Three councillors demanded action in relation to fireworks sold in the city at last week’s council meeting. Deputy Council Leader Cammy Day, Councillor Kevin Lang and Councillor Mark Brown all lodged motions asking for much the same result.
The Green Group asked that the council also addresses the wider antisocial behaviour around the incidents earlier in the month. They also recognised that the experience of community bonfires can be valuable in neighbourhood bonding.
All of these demands follow incidents in early November during which police officers were targeted with fireworks causing serious injury. Cars were burned out and there was ‘substantial damage to property’.
Councillor Day introduced the motion at the city chamber by referring to these incidents in North Edinburgh and in Craigentinny, and suggested that everyone in the chamber would condemn these.
He said : “I commend the local communities for their support in coming together on these issues.”
In welcoming the motions from other political groups he hoped that the council can achieve a joint approach to this matter, and mentioned the meeting earlier in the week when a variety of agencies came together to discuss ways of tackling the matter.
Councillor Cathy Fullerton welcomed the initiative proposed by Councillor Day. She pointed out that the council already works with Police Scotland and the Scottish Fire and Rescue Service to ensure that the current rules on selling fireworks to the public are strictly followed. She continued :”I am advised that new measures to protect the public in the sale of fireworks would require new legislation from the UK government.”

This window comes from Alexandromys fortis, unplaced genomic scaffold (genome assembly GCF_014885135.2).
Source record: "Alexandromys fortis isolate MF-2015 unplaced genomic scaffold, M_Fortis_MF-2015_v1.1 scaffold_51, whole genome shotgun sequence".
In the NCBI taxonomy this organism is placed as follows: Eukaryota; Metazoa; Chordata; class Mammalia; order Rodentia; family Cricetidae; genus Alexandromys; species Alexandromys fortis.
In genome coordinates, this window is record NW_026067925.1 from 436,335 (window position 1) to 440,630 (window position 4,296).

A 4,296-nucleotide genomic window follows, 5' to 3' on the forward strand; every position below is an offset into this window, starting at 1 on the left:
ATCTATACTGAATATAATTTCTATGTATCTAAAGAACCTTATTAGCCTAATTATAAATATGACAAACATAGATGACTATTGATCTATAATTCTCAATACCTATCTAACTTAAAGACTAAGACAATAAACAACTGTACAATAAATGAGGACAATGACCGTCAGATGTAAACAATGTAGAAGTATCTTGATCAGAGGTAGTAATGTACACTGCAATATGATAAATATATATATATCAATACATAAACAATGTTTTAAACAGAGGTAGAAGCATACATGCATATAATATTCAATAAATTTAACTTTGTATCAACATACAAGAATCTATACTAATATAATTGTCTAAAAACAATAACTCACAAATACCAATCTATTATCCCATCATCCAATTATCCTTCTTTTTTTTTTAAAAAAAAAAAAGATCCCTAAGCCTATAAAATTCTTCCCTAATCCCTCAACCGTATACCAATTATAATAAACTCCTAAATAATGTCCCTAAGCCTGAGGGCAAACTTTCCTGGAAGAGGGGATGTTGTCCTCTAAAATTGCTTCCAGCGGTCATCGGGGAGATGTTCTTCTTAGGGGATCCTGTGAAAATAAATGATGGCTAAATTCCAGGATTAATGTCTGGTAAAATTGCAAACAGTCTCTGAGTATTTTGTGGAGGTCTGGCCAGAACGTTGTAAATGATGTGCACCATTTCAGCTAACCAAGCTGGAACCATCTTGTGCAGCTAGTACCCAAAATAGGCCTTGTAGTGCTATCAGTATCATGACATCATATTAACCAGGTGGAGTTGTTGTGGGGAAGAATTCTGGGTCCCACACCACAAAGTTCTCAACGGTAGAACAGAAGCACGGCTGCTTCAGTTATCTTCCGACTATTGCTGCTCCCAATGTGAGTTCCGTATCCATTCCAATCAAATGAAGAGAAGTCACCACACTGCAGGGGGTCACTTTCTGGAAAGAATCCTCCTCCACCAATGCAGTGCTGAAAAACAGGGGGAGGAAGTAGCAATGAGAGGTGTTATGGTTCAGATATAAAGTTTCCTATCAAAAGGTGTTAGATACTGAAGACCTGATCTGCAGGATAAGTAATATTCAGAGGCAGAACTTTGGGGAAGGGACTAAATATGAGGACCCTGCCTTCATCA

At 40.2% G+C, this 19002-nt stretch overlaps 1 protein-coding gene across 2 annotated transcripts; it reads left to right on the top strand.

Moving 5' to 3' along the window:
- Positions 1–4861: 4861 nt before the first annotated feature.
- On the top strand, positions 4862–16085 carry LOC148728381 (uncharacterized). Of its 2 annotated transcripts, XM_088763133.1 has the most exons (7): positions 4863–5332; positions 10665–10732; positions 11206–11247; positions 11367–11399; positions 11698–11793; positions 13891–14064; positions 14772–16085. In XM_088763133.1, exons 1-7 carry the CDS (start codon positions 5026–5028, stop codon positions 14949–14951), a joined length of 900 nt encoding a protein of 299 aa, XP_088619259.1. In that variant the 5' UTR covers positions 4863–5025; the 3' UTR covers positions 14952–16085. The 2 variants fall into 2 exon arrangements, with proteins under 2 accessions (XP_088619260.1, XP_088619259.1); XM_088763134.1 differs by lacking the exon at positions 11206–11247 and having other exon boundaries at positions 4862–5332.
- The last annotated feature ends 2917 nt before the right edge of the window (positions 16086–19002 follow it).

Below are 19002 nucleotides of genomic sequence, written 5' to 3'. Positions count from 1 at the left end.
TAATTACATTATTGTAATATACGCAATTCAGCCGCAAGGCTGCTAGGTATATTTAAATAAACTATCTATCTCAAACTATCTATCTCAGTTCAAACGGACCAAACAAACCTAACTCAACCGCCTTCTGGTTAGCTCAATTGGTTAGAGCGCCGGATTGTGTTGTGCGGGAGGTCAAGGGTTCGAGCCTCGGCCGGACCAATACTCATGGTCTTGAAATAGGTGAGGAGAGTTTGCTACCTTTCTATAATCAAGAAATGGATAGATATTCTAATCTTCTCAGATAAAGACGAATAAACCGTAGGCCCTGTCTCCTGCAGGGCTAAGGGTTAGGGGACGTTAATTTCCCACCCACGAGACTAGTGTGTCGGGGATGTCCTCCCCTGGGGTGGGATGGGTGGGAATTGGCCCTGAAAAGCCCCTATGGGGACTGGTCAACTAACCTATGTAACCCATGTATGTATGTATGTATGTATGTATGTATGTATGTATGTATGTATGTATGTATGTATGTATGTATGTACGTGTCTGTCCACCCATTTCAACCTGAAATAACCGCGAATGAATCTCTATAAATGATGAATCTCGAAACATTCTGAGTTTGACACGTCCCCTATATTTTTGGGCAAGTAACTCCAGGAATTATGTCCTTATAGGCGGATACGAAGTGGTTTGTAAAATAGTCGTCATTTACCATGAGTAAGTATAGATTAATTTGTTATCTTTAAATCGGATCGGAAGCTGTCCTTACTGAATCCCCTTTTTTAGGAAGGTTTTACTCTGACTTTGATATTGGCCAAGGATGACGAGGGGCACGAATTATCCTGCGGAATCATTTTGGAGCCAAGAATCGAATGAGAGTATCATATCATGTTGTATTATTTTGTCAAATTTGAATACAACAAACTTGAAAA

Councillor Lang also welcomed the motions before the council, all from different political groups. He said : “It underlines not just the seriousness of the issues which took place in many parts of the city a few weeks ago, but this is a genuine cross-party effort to try and do something about it.
“Something must be done. When I have constituents ringing me up or emailing me petrified at the thought of going out of their homes, something must be done.
“It is important to stress that the vast majority of the citizens of this city buy, use and enjoy fireworks in a safe and responsible manner. A small minority are causing damage, distress and misery to so many.”
There were over 250 calls regarding dangerous fireworks and anti – social behaviour which required emergency service attendance.
All three councillors agreed that their motions would be heard as one. All asked that the behaviour was condemned and action is taken before November 2018. Such action would have to come mainly from the UK Government.
The matter was raised at Holyrood by Alex Cole-Hamilton MSP who asked that the government should investigate and address the antisocial use of unlicensed fireworks.
Councillor Howie also explained that those with disabilities, and guide dog owners such as himself, might not be able to get out of the way as quickly as others and he supported all that had been said during the debate.
We spoke to Councillor Day after the meeting which called for discussion with other agencies and a report back to the February meeting of the Corporate Policy and Strategy committee which is convened by the Council Leader.